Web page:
Deployed Soldiers secure chance of a lifetime
July 24, 2011
“I literally fell out of my chair,” he said.
The euphoria lasted only seconds, however, when Roscoe glanced at the calendar and realized he wouldn’t be able to hunt this year because he was in Iraq.
During an ordinary hunting season, missing the chance to stalk game is usually overshadowed by the knowledge there is always next year; except, in Oregon and when it comes to pursing bighorn sheep.
The hunt for bighorn sheep in Oregon often takes on mythic status. That’s because the hunt is a short one and because only a limited number of tags are issued per year. No matter how many hunters put in for a tag " and the numbers are usually in the high hundreds " only a very limited number are issued by the Oregon Department of Fish and Wildlife.
Roscoe said he was in for another surprise a few days later when Sgt. 1st Class Lance Albert, a platoon sergeant with Charlie Co., and a native of Vale, Ore., approached him and asked if he obtained a bighorn sheep tag.
When Roscoe told Albert he had drawn a tag, Albert told Roscoe he, too, had secured a bighorn sheep tag.
Both men said they were surprised, not only with the fact they managed to attain one of the most sought after and rare hunting tags in Oregon, but also because both are in the same battalion in separate companies assigned to Contingency Operating Base Speicher, Iraq.
“It is kind of neat two deployed Soldiers drew a tag,” Albert said. Except neither was, or is, sure they will make it back to participate in the hunt, set for September.
For a short time both men said they tried to get past the fact they were not going to be able to hunt bighorn sheep. That essentially meant that the duo would probably never get another shot at a tag.
“They are extremely hard to come by. For example, I have a neighbor who is now in his 50s and he started to apply for a bighorn sheep tag years ago. He still hasn’t got one,” Roscoe said.
Albert said he has applied for a bighorn sheep tag every year for 17 years. Roscoe said he started to put in for a bighorn sheep tag 13 years ago. Neither even came close to a tag until this year.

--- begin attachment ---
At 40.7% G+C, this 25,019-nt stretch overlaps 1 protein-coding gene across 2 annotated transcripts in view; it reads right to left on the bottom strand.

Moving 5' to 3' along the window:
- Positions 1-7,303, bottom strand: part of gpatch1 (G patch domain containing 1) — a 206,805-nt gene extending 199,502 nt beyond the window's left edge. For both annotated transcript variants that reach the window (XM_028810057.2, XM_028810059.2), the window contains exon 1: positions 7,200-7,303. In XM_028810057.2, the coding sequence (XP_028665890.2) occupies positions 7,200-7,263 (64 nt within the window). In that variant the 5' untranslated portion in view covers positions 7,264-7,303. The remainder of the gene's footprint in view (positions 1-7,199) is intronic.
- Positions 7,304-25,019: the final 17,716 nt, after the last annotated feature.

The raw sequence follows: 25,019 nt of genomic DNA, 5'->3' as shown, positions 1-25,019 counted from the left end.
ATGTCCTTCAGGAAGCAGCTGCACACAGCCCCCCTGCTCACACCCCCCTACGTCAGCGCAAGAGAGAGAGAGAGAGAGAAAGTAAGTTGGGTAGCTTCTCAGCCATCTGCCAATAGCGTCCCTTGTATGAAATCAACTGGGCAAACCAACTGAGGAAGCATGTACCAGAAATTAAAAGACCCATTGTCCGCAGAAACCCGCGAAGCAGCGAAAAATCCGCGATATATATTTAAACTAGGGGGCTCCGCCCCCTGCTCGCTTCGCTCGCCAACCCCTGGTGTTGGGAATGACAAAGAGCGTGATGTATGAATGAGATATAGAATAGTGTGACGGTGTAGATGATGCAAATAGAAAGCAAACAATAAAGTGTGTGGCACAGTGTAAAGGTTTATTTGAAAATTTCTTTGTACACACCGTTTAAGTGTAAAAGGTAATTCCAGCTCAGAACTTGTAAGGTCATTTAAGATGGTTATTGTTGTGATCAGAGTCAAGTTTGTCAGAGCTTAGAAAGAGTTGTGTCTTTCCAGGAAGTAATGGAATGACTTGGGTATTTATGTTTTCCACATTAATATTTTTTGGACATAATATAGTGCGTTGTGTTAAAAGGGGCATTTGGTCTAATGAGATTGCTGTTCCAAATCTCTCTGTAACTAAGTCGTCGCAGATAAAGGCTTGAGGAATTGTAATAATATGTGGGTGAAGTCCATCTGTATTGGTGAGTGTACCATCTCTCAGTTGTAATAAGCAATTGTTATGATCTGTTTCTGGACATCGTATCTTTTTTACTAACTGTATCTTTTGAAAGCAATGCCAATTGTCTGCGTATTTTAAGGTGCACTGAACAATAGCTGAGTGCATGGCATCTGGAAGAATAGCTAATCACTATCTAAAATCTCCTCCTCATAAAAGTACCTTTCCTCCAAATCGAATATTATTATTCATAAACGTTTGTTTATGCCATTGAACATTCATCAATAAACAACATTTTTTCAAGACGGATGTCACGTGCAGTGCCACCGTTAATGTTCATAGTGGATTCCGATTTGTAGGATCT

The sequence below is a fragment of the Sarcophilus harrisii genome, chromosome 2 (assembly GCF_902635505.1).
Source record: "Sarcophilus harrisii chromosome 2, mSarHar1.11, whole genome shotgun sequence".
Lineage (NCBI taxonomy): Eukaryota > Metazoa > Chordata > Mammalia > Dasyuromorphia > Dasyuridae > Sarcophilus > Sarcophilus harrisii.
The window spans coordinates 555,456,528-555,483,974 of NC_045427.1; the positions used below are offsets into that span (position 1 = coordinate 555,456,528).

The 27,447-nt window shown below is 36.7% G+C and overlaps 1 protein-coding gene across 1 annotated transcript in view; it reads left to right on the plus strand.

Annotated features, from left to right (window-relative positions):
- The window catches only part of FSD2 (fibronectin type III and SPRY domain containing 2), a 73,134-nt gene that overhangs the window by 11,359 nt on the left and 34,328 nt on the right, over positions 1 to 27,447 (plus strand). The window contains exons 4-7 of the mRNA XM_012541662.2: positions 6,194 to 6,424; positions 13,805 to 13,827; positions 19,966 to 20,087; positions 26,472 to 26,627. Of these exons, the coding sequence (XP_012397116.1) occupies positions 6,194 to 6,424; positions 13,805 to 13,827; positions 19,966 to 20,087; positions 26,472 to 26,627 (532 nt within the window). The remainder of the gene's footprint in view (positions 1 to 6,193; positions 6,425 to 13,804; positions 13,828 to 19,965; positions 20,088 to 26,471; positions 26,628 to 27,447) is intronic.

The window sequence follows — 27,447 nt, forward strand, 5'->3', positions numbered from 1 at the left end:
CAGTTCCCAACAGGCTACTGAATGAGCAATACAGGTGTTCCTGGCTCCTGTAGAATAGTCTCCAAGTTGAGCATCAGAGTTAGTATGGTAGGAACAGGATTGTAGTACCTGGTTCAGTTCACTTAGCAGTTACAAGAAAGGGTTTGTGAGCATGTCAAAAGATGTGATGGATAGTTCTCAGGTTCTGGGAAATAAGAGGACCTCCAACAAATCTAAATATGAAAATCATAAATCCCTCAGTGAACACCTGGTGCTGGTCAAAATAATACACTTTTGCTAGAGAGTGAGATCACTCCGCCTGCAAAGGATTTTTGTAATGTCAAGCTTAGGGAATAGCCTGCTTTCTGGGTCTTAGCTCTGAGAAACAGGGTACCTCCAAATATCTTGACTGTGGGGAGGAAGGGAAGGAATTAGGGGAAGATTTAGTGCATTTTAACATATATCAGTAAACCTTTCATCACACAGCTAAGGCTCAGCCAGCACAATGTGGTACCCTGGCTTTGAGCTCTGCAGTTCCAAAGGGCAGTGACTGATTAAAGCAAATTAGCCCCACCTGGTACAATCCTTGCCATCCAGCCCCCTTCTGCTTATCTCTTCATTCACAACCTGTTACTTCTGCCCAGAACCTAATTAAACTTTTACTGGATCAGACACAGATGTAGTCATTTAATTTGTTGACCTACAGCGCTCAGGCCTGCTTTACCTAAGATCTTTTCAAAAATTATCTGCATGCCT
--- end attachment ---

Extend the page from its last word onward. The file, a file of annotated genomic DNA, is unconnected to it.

“It is like winning the lottery. If you are an avid hunter, it is probably the biggest one as far as hunting goes,” Albert said.
Roscoe said he decided to at least make an attempt to explain his and Albert’s situation to the Oregon Department of Fish and Wildlife.
Roscoe said he contacted the Oregon Department of Fish and Wildlife and told the agency the dilemma he and Albert faced. He asked if there was any way the agency could extend the hunt for a few days or give him and Albert a few extra days if they do not make it back to Oregon before the hunt starts in the fall.
Rather than get the proverbial door shut in their faces, Roscoe said the agency was very helpful.
“They [Oregon Department of Fish and Wildlife] have been very gracious. There looks like there might be a good possibility they’ll work with us,” Roscoe said.
Time will be a clear factor determining whether the two men will get the chance to hunt. Whether the unit will make it back and then move through the demobilization process in time for hunt is an open question.
“I’m staying positive,” Albert said. “I hope they give us the latitude. I’ll take one day or as many as they are gracious enough to extend to us.”
Roscoe said a lot will depend on how fast the battalion moves through its demobilization process. And both said their focus will remain firmly fixed on their outfit as it transitions back from deployment.
“Sgt. Albert and I both have obligations to our units,” Roscoe said.
Both men understand their chances of actually securing the extra days to participate in one of the most coveted hunts in Oregon may be slim. And they both understand their duty in Iraq comes first.
“If it comes down to it I’ll chalk it up to life,” Roscoe said. “It sure would be nice to get to hunt bighorn though.”